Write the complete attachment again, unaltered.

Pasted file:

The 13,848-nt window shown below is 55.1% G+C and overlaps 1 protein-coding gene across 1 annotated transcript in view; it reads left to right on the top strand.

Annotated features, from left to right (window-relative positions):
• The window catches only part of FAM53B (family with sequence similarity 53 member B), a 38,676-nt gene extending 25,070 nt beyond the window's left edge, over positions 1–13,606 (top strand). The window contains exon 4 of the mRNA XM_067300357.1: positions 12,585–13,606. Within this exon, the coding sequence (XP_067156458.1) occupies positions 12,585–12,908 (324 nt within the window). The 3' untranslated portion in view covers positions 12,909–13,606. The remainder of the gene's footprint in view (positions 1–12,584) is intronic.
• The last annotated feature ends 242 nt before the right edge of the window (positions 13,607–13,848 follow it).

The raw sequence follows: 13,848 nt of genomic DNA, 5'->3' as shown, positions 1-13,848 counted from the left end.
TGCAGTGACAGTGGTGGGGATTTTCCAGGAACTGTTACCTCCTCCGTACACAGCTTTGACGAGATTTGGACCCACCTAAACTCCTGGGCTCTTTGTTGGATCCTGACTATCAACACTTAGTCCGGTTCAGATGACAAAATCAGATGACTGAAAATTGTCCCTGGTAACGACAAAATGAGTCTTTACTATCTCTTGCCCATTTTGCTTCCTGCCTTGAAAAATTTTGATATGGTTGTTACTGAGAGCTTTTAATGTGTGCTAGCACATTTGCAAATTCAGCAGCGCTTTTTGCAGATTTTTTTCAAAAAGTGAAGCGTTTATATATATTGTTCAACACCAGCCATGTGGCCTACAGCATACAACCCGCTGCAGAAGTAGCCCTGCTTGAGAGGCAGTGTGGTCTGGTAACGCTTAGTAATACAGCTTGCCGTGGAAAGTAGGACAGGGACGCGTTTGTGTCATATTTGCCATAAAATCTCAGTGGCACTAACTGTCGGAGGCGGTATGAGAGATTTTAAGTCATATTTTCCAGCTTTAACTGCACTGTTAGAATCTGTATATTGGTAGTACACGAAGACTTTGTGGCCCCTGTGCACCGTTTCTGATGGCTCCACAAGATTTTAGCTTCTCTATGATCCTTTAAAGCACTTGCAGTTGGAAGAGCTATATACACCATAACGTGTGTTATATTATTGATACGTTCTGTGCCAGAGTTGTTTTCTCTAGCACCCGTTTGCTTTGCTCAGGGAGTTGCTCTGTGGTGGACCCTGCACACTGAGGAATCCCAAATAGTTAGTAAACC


The 13,848-nt window shown below is 55.1% G+C and overlaps 1 protein-coding gene across 1 annotated transcript in view; it reads left to right on the top strand.

Annotated features, from left to right (window-relative positions):
• The window catches only part of FAM53B (family with sequence similarity 53 member B), a 38,676-nt gene extending 25,070 nt beyond the window's left edge, over positions 1–13,606 (top strand). The window contains exon 4 of the mRNA XM_067300357.1: positions 12,585–13,606. Within this exon, the coding sequence (XP_067156458.1) occupies positions 12,585–12,908 (324 nt within the window). The 3' untranslated portion in view covers positions 12,909–13,606. The remainder of the gene's footprint in view (positions 1–12,584) is intronic.
• The last annotated feature ends 242 nt before the right edge of the window (positions 13,607–13,848 follow it).

The raw sequence follows: 13,848 nt of genomic DNA, 5'->3' as shown, positions 1-13,848 counted from the left end.
TGCAGTGACAGTGGTGGGGATTTTCCAGGAACTGTTACCTCCTCCGTACACAGCTTTGACGAGATTTGGACCCACCTAAACTCCTGGGCTCTTTGTTGGATCCTGACTATCAACACTTAGTCCGGTTCAGATGACAAAATCAGATGACTGAAAATTGTCCCTGGTAACGACAAAATGAGTCTTTACTATCTCTTGCCCATTTTGCTTCCTGCCTTGAAAAATTTTGATATGGTTGTTACTGAGAGCTTTTAATGTGTGCTAGCACATTTGCAAATTCAGCAGCGCTTTTTGCAGATTTTTTTCAAAAAGTGAAGCGTTTATATATATTGTTCAACACCAGCCATGTGGCCTACAGCATACAACCCGCTGCAGAAGTAGCCCTGCTTGAGAGGCAGTGTGGTCTGGTAACGCTTAGTAATACAGCTTGCCGTGGAAAGTAGGACAGGGACGCGTTTGTGTCATATTTGCCATAAAATCTCAGTGGCACTAACTGTCGGAGGCGGTATGAGAGATTTTAAGTCATATTTTCCAGCTTTAACTGCACTGTTAGAATCTGTATATTGGTAGTACACGAAGACTTTGTGGCCCCTGTGCACCGTTTCTGATGGCTCCACAAGATTTTAGCTTCTCTATGATCCTTTAAAGCACTTGCAGTTGGAAGAGCTATATACACCATAACGTGTGTTATATTATTGATACGTTCTGTGCCAGAGTTGTTTTCTCTAGCACCCGTTTGCTTTGCTCAGGGAGTTGCTCTGTGGTGGACCCTGCACACTGAGGAATCCCAAATAGTTAGTAAACC